Replying to my own post: one more thing: dymanic picture adjustment BS features are lame.

    Video is a well speced technology. How you decode and render broadcast video is not up for interpretation. Any "dynamic" bs feature is just that.

    As long as they allow you to turn it off, then fine. Anyone who's struggled with AMDs "AVIVO" video mangling noise reduction knows what I mean.
  • LoneWolf15 - Friday, August 22, 2008 - link

    "Unlike previous Intel chipsets, the G45 series offers full hardware decode capabilities for MPEG2, VC-1/WMV9, and now AVC/H.264. CPU utilization rates are down significantly now with H.264 dropping down around 20% compared to 75% in our testing, results similar to Intel."

    Don't you mean "results similar to ATI"?

    (P.S. I'd have used the Quote button, but it doesn't seem to be working for me).
  • ltcommanderdata - Friday, August 22, 2008 - link

    I believe they meant that their own independent results were the same as Intel's. So Intel's claims about the G45 are accurate. Reply
  • iwodo - Thursday, August 21, 2008 - link

    I hope a few questions can be answered in the G45 article.
    Using 20% CPU for full decode is a lot better then previous Intel iGfx 75%. But that is under which CPU unit? A Core2Duo E8xxx? Or a Celeron?

    Compare to other iGFX which can decode 1080p with a single Digit CPU usage it isn't that much better.

    And did Intel promise to put more resources into driver development? Their hardware can only ever be as good as their drivers. Even tough Intel have nearly 50% of graphics market share they are putting the LEAST effort into their drivers.
  • gwynethgh - Thursday, August 21, 2008 - link

    "However, 1080P/24Hz playback support is still not working properly"

    Any clues when this will be corrected? Is it a G45 hardware bug or just software
  • Badkarma - Thursday, August 21, 2008 - link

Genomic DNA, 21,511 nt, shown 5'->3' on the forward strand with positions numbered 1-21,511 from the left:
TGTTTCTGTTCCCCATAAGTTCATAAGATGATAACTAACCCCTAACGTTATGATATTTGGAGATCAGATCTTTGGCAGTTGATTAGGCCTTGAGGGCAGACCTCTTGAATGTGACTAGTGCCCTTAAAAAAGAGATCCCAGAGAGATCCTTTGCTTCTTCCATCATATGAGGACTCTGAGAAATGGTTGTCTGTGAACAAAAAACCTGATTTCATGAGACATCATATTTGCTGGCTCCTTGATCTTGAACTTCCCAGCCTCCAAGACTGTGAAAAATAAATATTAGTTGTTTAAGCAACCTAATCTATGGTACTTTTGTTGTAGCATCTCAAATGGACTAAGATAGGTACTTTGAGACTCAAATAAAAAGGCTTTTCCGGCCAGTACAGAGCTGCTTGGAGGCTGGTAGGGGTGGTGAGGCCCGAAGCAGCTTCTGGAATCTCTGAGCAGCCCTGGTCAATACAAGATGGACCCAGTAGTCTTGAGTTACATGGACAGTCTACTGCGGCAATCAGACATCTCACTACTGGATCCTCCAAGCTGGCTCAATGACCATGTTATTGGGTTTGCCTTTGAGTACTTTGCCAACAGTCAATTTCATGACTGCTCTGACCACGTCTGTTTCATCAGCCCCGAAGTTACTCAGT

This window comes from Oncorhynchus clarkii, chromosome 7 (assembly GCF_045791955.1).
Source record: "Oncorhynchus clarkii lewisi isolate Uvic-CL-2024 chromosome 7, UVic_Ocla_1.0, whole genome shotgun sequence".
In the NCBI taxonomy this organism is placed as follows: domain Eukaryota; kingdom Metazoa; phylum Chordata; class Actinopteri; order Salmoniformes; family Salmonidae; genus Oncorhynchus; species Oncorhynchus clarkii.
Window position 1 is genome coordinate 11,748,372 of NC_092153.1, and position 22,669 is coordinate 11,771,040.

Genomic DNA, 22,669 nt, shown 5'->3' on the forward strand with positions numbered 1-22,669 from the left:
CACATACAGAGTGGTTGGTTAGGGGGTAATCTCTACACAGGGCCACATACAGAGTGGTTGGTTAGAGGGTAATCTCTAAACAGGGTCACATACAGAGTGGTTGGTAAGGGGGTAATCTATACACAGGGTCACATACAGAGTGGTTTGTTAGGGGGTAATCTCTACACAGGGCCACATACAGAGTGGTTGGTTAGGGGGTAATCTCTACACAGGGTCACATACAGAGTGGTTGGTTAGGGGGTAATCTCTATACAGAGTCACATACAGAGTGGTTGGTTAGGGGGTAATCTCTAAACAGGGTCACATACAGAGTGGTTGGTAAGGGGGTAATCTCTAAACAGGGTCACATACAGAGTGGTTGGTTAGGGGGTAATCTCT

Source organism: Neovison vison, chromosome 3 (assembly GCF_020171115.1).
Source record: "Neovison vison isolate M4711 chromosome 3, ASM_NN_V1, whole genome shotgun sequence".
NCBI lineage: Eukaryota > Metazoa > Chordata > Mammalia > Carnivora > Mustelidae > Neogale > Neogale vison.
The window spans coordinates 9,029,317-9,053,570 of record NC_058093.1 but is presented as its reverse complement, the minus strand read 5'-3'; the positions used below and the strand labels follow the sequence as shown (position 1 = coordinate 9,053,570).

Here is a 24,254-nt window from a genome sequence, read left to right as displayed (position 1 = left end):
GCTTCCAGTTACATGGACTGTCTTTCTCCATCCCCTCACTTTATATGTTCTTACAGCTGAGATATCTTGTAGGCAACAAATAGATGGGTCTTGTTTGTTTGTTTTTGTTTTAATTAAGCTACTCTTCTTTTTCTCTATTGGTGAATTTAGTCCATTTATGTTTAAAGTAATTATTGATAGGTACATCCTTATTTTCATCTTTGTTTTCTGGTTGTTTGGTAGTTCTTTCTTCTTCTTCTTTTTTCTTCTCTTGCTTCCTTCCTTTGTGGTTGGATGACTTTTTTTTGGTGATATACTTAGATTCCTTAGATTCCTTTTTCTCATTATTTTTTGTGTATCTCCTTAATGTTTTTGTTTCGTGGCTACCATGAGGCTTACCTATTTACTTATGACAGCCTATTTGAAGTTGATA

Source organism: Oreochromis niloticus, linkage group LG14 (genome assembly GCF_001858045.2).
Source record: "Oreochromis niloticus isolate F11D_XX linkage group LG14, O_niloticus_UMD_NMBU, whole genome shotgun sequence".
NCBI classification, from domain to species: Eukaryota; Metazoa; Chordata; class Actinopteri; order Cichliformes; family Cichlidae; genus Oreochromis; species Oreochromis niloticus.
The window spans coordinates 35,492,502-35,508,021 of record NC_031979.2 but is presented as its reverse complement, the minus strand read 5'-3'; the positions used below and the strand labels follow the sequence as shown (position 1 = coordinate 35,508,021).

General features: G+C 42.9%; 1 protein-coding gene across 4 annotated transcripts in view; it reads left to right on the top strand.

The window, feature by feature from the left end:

I'd like to see an option for Desktop levels to be set to 16-235 as well as Video levels to 16-235. With current drivers for ATI/Nvidia and I assume Intel, Desktop levels are always 0-255, and Video can be set to 16-235, however when connected to a TV that is expecting Video levels(16-235), Desktop work or playing games will always be clipped. It'd be great to have the option to set everything to Video levels when sent to a TV set.
  • sprockkets - Thursday, August 21, 2008 - link

    Intel seems oblivious to the fact that the CoreAVC codec in software has been beating "hardware" solutions for sometime. Not saying I'd rather have that than a G45, cause Intel has a G45 mini-ITX board for $150. Reply
  • Chriz - Thursday, August 21, 2008 - link

    Did Intel happen to mention at these meetings why their Intel branded P43/45 and G43/45 motherboards are not available from anywhere while most other motherboards manufactured by other companies are? Reply
  • JarredWalton - Thursday, August 21, 2008 - link

    "Also featured is version 4 of DPST (Display Power Saving Technology) that dynamically controls picture brightness by influencing backpanel lighting."

    So I have to ask, is there *anyone* out there that likes dynamic contrast/backlighting algorithms? Every display/laptop I've tested that offers the technology results in an unpleasant darkening/lightening of the screen. It's extremely distracting and one of the first things to get shut off if it comes enabled by default.